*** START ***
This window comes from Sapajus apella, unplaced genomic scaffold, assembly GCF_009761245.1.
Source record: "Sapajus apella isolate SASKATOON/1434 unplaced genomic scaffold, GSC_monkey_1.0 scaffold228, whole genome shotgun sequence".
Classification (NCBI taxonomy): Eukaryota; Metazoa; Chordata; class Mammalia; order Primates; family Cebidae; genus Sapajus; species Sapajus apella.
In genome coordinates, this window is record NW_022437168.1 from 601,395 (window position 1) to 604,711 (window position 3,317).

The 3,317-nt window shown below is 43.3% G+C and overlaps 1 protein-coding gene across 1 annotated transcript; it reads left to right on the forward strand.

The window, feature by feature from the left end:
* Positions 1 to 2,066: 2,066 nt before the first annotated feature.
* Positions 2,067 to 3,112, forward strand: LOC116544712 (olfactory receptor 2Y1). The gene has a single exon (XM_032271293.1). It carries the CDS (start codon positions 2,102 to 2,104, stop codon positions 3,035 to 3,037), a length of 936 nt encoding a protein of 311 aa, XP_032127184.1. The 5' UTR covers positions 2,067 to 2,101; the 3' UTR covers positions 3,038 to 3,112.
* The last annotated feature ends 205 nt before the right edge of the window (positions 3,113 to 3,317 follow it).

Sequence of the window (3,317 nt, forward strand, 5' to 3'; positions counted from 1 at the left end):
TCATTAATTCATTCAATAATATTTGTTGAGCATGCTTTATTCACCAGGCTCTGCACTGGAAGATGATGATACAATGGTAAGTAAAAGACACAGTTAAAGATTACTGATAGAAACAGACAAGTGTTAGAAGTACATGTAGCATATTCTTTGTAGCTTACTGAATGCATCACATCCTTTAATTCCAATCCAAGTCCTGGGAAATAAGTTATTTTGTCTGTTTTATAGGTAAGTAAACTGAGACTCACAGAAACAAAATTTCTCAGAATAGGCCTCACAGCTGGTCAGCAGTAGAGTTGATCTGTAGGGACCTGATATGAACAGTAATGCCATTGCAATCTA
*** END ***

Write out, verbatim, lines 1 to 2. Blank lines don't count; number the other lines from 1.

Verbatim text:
This window comes from Sapajus apella, unplaced genomic scaffold, assembly GCF_009761245.1.
Source record: "Sapajus apella isolate SASKATOON/1434 unplaced genomic scaffold, GSC_monkey_1.0 scaffold228, whole genome shotgun sequence".